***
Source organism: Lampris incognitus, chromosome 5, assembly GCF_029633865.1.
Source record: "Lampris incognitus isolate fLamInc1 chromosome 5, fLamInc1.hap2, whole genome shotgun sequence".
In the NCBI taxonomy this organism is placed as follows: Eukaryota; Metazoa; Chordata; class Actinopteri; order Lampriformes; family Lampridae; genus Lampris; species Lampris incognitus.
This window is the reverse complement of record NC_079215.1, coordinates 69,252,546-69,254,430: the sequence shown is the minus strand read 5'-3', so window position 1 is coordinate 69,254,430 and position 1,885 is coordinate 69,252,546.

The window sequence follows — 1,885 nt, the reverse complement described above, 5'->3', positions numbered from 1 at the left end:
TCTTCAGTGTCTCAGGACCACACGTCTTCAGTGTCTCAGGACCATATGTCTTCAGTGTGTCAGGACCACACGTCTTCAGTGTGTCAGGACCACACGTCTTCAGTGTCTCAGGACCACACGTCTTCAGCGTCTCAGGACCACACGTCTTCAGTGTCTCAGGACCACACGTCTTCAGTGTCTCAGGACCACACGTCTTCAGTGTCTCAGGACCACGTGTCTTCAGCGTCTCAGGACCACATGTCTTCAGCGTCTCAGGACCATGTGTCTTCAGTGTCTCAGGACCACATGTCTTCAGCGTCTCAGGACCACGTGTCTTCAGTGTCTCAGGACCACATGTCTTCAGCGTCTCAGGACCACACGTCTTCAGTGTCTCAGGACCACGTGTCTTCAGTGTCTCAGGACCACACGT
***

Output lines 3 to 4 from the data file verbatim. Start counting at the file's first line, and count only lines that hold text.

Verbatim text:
In the NCBI taxonomy this organism is placed as follows: Eukaryota; Metazoa; Chordata; class Actinopteri; order Lampriformes; family Lampridae; genus Lampris; species Lampris incognitus.
This window is the reverse complement of record NC_079215.1, coordinates 69,252,546-69,254,430: the sequence shown is the minus strand read 5'-3', so window position 1 is coordinate 69,254,430 and position 1,885 is coordinate 69,252,546.